What you're lacking is an opportunity for the lawn to recover together with the fact that the lawn requires more nitrogen than the hen poo can supply. So, wait until things warm up and the grass gets growing which would perhaps be early to mid April in Shropshire and get some fertiliser and grass seed into the area. Try and keep the hens off for two weeks or alternativley do one half then two weeks later do the other half.
I would recommend the Spring & Summer Feed for Clay Soil as this is the most cost effective for your needs. For seed I'd go with EasyGreen as this is the fastest germinating and growing whilst being very robust and once again cost effective.
I have a giant rabbit that has free-run of the garden. I would like to give the lawn a boost with some feed but need something that is safe for the rabbit even if he goes out the day or morning after it is applied and eats the grass, what would you recommend?
Ours certainly are - it says so at the bottom of 'Additional Information' on all of our granular fertilisers - rabbits included. Just go to the Lawnsmith Shop.
Can children and pets go on the grass after I put down the lawn food - is it safe?
On the bag we recommend not using the lawn until the spray has dried to prevent transfer of the product, otherwise it's completely safe. The only precaution that is required is when grazing animals (rabbits and guinea pigs) are likely to use the lawn in which case we recommend 3 cuts before allowing them back on.
We have a lawn full of weeds and three rabbits who hop around the garden. Do you have or know of any weedkiller that we can put down that will not kill the rabbits?
Good question Paul
If you want to go that extra mile keep them in a different area for a few days and ideally until after mowing.
Hope that helps
I usually garden organically and have a very healthy population of birds that visit and feed.
My lawn is regularly scarified and fed and its worms feed a good population of blackbirds but there are weeds galore. I don't want to do anything to hurt the wildlife but would love to have fewer weeds.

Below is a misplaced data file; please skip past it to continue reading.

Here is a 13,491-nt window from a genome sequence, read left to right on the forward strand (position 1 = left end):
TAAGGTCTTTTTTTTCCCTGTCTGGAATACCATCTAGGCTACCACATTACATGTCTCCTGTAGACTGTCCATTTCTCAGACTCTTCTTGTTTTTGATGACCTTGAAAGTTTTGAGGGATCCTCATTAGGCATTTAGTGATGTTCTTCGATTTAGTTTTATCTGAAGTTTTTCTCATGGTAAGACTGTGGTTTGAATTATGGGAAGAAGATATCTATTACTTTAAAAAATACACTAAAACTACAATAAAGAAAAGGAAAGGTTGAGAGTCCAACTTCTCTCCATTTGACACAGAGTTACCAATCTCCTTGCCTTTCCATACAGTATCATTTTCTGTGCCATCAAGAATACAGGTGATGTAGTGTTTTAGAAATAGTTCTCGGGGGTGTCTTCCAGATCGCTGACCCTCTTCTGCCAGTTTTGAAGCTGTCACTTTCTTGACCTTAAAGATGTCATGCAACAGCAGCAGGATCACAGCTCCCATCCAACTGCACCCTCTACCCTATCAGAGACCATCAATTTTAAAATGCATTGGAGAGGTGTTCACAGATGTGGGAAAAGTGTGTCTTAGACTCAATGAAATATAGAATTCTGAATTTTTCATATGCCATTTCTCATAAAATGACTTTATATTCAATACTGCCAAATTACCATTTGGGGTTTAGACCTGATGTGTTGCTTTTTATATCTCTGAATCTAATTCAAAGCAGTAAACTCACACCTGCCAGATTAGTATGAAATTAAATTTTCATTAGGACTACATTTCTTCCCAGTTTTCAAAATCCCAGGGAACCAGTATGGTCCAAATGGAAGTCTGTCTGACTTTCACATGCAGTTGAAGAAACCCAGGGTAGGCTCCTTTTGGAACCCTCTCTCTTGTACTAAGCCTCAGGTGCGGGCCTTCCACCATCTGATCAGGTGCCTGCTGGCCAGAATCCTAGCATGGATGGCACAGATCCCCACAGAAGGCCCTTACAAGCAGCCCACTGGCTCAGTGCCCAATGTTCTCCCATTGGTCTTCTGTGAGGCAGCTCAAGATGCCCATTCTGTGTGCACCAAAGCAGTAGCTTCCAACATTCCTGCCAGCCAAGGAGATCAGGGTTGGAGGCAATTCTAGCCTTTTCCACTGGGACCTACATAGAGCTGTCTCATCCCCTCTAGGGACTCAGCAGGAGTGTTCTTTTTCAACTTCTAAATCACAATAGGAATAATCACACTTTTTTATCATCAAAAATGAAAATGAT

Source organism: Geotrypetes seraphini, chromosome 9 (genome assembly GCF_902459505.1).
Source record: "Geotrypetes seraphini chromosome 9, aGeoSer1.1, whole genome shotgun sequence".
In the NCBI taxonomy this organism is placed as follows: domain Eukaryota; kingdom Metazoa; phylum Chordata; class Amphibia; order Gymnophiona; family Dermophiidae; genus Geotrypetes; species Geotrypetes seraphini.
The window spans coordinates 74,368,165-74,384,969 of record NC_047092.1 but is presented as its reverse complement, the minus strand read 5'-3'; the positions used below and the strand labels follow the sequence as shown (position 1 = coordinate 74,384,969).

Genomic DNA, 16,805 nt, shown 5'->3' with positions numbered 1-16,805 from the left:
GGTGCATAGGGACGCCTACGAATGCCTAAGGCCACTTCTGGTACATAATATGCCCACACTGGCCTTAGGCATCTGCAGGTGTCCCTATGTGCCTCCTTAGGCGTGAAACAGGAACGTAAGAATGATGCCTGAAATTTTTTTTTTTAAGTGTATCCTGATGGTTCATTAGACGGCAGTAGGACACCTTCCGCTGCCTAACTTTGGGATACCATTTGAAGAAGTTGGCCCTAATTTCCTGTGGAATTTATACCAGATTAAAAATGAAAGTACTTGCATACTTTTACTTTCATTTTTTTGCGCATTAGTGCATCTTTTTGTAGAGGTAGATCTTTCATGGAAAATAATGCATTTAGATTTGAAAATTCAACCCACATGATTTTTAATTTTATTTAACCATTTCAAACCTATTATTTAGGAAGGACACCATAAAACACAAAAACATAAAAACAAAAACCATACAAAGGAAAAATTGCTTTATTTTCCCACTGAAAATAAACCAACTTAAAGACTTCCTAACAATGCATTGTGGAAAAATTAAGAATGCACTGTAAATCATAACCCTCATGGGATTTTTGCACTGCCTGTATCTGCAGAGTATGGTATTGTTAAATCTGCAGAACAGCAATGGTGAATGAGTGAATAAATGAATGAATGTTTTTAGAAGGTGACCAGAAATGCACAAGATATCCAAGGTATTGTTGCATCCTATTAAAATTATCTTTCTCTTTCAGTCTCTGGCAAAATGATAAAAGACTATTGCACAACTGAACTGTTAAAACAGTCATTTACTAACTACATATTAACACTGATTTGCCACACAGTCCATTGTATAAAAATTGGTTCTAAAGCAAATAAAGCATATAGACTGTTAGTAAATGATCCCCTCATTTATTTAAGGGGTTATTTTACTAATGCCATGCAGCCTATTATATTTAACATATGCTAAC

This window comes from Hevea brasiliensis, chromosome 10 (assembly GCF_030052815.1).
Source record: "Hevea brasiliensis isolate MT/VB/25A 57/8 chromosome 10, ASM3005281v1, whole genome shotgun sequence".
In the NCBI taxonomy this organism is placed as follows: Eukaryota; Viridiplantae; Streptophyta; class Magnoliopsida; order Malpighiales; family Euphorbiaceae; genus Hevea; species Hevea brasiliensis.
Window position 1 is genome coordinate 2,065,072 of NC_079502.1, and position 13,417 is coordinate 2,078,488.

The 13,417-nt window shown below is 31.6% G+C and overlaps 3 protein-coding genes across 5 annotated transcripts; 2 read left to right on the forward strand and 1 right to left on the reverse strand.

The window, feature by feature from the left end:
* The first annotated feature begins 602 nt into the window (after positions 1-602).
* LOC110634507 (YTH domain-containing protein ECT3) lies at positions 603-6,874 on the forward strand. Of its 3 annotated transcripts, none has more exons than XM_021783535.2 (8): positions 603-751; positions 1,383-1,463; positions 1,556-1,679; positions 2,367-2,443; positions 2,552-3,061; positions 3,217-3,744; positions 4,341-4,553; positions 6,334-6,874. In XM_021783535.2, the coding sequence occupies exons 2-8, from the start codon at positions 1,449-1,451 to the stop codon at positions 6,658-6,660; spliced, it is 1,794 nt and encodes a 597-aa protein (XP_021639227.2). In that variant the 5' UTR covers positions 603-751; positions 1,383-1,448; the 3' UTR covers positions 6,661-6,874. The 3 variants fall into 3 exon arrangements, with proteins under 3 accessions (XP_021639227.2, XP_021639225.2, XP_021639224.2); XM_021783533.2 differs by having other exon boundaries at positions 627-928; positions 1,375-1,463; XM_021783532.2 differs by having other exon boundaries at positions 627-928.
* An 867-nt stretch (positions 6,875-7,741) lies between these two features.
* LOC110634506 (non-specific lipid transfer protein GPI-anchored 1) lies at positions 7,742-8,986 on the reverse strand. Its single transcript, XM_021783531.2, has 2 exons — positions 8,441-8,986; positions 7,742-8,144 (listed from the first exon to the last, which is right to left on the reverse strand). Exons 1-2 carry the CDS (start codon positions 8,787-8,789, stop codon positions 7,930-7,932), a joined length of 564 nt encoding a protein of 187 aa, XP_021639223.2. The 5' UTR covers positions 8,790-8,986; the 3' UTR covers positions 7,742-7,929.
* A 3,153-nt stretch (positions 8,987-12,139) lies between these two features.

Is lawn weed killer harmful to wild life? Am I just being a bit silly not using it or will it hurt my worms/blackbirds? The situation is well beyond any hand weeding solution!!!!
Due to the mowing routine there is next to no wildlife actually munching on your weeds, therefore the risks are miniscule. The chances are many other things we use in our day to day lives are far more harmful.
Just follow the basic directions on the container but if you also do the following you will bring risk down to virtually zero:
- Spray very late in the day after the bees have gone to bed
- Do it on a warm evening to speed drying
- Fertilise the lawn 2 weeks prior to weed killing. This will improve the kill and reduce the number of times you have to apply weed killer
- Spring treat in late May or June
- Autumn treat in August/September
That should keep you weed free but still with happy birds and worms
I have had black birds digging in my lawn, I have dug holes to see if there is any bugs that they might be trying to get at and i can't find any bugs but a large amount of worms, is it possible that this is what they are digging for and if so what can I do to stop it, perhaps bird feeders.....
At this time of year the chances are good it's just worms they're after. First of all be pleased you've got worms - in the lawn that is! They make for a healthy soil, however, if you want to reduce their activity using 'Lawn & Worm sul-pH-ur' eventually acidifies the soil surface and the worms stay below out of reach of the blackbirds.
How do I repair damage caused by a female dog urinating on the lawn?
When any animal, male or female urinates in one spot on the lawn the amount and concentration kills the grass. During wet weather or by keeping the lawn watered, the urine dilutes quickly and less or no damage occurs.
Once the damage occurs the dead patch just needs raking out to expose the soil and rough the surface. You can then add a sprinkle of grass seed (10-20 seeds per square inch) to repair.
Hope that helps